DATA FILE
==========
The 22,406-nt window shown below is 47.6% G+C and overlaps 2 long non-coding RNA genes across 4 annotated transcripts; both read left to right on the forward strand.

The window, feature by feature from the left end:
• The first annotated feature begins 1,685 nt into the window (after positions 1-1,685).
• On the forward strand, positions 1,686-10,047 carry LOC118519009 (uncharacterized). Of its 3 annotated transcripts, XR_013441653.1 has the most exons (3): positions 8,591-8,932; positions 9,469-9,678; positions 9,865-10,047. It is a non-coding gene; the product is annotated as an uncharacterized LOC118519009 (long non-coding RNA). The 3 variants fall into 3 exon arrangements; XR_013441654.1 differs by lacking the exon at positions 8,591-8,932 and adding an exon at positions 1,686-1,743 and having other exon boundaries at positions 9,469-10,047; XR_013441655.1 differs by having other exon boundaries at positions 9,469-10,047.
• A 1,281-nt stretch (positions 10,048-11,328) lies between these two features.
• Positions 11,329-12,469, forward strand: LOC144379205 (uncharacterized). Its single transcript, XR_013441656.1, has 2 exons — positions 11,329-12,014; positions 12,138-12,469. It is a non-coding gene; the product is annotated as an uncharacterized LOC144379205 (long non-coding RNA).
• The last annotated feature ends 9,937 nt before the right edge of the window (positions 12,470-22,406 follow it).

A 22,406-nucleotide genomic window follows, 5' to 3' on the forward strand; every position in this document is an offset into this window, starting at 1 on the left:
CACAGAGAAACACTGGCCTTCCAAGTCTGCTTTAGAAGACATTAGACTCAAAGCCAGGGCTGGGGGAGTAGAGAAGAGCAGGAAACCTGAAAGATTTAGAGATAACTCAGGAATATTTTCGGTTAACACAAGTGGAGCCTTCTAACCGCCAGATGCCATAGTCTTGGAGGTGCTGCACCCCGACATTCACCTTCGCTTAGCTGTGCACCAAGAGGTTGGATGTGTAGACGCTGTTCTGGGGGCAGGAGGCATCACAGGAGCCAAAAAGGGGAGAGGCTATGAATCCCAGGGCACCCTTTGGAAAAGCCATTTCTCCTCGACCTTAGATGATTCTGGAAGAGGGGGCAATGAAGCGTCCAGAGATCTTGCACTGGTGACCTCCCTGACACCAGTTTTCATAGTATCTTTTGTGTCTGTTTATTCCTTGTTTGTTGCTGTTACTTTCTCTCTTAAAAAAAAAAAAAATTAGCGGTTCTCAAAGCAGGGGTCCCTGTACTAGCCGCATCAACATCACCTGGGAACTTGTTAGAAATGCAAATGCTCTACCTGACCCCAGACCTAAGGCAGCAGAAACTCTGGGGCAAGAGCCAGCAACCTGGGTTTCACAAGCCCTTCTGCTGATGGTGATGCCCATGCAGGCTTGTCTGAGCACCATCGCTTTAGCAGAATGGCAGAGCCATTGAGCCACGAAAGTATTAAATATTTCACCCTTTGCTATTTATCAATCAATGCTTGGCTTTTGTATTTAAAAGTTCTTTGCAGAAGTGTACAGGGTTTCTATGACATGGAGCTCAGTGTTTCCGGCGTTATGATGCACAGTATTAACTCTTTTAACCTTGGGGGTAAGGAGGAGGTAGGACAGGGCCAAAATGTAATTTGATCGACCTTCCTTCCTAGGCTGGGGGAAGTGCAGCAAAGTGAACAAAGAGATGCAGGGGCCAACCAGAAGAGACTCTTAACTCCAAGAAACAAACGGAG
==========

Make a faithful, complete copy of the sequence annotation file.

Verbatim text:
The 22,406-nt window shown below is 47.6% G+C and overlaps 2 long non-coding RNA genes across 4 annotated transcripts; both read left to right on the forward strand.

The window, feature by feature from the left end:
• The first annotated feature begins 1,685 nt into the window (after positions 1-1,685).
• On the forward strand, positions 1,686-10,047 carry LOC118519009 (uncharacterized). Of its 3 annotated transcripts, XR_013441653.1 has the most exons (3): positions 8,591-8,932; positions 9,469-9,678; positions 9,865-10,047. It is a non-coding gene; the product is annotated as an uncharacterized LOC118519009 (long non-coding RNA). The 3 variants fall into 3 exon arrangements; XR_013441654.1 differs by lacking the exon at positions 8,591-8,932 and adding an exon at positions 1,686-1,743 and having other exon boundaries at positions 9,469-10,047; XR_013441655.1 differs by having other exon boundaries at positions 9,469-10,047.
• A 1,281-nt stretch (positions 10,048-11,328) lies between these two features.
• Positions 11,329-12,469, forward strand: LOC144379205 (uncharacterized). Its single transcript, XR_013441656.1, has 2 exons — positions 11,329-12,014; positions 12,138-12,469. It is a non-coding gene; the product is annotated as an uncharacterized LOC144379205 (long non-coding RNA).
• The last annotated feature ends 9,937 nt before the right edge of the window (positions 12,470-22,406 follow it).

A 22,406-nucleotide genomic window follows, 5' to 3' on the forward strand; every position in this document is an offset into this window, starting at 1 on the left:
CACAGAGAAACACTGGCCTTCCAAGTCTGCTTTAGAAGACATTAGACTCAAAGCCAGGGCTGGGGGAGTAGAGAAGAGCAGGAAACCTGAAAGATTTAGAGATAACTCAGGAATATTTTCGGTTAACACAAGTGGAGCCTTCTAACCGCCAGATGCCATAGTCTTGGAGGTGCTGCACCCCGACATTCACCTTCGCTTAGCTGTGCACCAAGAGGTTGGATGTGTAGACGCTGTTCTGGGGGCAGGAGGCATCACAGGAGCCAAAAAGGGGAGAGGCTATGAATCCCAGGGCACCCTTTGGAAAAGCCATTTCTCCTCGACCTTAGATGATTCTGGAAGAGGGGGCAATGAAGCGTCCAGAGATCTTGCACTGGTGACCTCCCTGACACCAGTTTTCATAGTATCTTTTGTGTCTGTTTATTCCTTGTTTGTTGCTGTTACTTTCTCTCTTAAAAAAAAAAAAAATTAGCGGTTCTCAAAGCAGGGGTCCCTGTACTAGCCGCATCAACATCACCTGGGAACTTGTTAGAAATGCAAATGCTCTACCTGACCCCAGACCTAAGGCAGCAGAAACTCTGGGGCAAGAGCCAGCAACCTGGGTTTCACAAGCCCTTCTGCTGATGGTGATGCCCATGCAGGCTTGTCTGAGCACCATCGCTTTAGCAGAATGGCAGAGCCATTGAGCCACGAAAGTATTAAATATTTCACCCTTTGCTATTTATCAATCAATGCTTGGCTTTTGTATTTAAAAGTTCTTTGCAGAAGTGTACAGGGTTTCTATGACATGGAGCTCAGTGTTTCCGGCGTTATGATGCACAGTATTAACTCTTTTAACCTTGGGGGTAAGGAGGAGGTAGGACAGGGCCAAAATGTAATTTGATCGACCTTCCTTCCTAGGCTGGGGGAAGTGCAGCAAAGTGAACAAAGAGATGCAGGGGCCAACCAGAAGAGACTCTTAACTCCAAGAAACAAACGGAG